The finger snap logo of the Stax record label is as instantly recognisable as the sweet music that was recorded for it. It all began in 1957, when Jim Stewart began recording local Country and Western acts at his home studio based in a garage, releasing the records on his own Satellite record label, based in Brunswick, Tennessee.

Looking to upgrade his recording equipment, he asked his elder sister Estelle Axton for a loan. They teamed up and moved to 926 East McLemore Avenue, South Memphis.

Estelle ran the Satellite Record shop at the front of the building. That summer they recorded ‘Cause I Love You’ by local disc jockey Rufus Thomas and his daughter Carla. Jerry Wexler of Atlantic Records became aware of the siblings output and optioned future releases in a five-year deal.

In June 1961, a local band called The Mar-Keys, had a hit with the song ‘Last Night’, hitting the top three on the pop charts. In that band, alongside Estelle’s son Packy, was Steve Cropper and Donald ‘Duck’ Dunn, more of whom later.

Taking the first two letters from his surname and the first two letters from Estelle’s surname, they came up with the name Stax.

Local piano player, Booker T.Jones teamed up with the aforementioned Cropper and Dunn, along with drummer Al Jackson to form Booker T. and The MG’s (standing for Memphis group).  Used alongside ‘The Memphis Horns’ as backing on many of the classic recordings, the group produced ‘Green Onions’ in September 1962.

A perennial mod classic if ever there was one

In 1962, a spare half hour of studio time was left over from a Johnny Jenkins recording session for Atlantic. This was handed to his driver, one Otis Redding, who used the time to record a song he had also written, called ‘These Arms of Mine’. A star was well and truly born that day.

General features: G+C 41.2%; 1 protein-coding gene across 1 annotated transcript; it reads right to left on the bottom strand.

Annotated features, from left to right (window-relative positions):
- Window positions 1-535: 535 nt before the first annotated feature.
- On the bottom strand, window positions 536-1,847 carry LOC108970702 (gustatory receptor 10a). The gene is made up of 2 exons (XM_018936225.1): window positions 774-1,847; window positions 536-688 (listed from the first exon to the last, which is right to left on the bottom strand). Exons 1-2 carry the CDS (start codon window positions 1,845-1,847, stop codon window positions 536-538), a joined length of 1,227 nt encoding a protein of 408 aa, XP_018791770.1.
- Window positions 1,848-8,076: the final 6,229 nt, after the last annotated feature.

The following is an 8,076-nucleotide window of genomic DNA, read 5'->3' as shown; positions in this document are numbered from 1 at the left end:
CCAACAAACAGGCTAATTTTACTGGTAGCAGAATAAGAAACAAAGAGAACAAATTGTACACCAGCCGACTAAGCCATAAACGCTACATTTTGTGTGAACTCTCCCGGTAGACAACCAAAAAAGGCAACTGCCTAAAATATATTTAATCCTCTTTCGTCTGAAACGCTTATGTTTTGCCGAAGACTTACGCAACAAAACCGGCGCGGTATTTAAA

By this time, Atlantic Records was sending down it’s own performers to record at Stax, Sam and Dave, and Wilson Pickett among them. There they joined recent Stax signing’s Eddie Floyd and William Bell among others. Also working out of the studio at this was the song-writing duo and producers Isaac Hayes and David Porter. Among the songs they wrote for Sam and Dave includes ‘Hold On I’m Coming’ and ‘Soul Man’.

December 1967, saw Otis Redding and some members of The Bar-Kays die in a plane crash, after a hugely successful European tour and groundbreaking appearance at The Monterey Pop Festival. His posthumous release (Sittin’On) The Dock Of The Bay, became his biggest seller.

Stax continued to have hits through Booker T and the MG’s, and William Bell. Then Isaac Hayes came into his own. His album ‘Hot Buttered Soul’ went triple platinum in 1969, and his soundtrack to the blaxploitation film ‘Shaft’ continued this success

Hits began to flow from the likes of The Staple Singers, Jean Knight, and Mel and Tim. In August 1972, Stax presented ‘Wattstax’ event, which later became known as the ‘Black Woodstock’, and drew a crowd of over 100,000.

Its last real chart success of note was ‘Woman to Woman’ by Shirley Brown in 1974. In a vain attempt to rescue the company, Jim Stewart ended up losing all of his money. Unable to honour its payroll and declared bankrupt, Stax closed on January 1976. By 1977, virtually all of the Stax assets were bought by Fantasy Records of San Francisco.

The Stax Museum of American Soul Music opened on the old site in 2003, and contains thousands of pieces of memorabilia from the label’s heyday.

The Mumper of SE5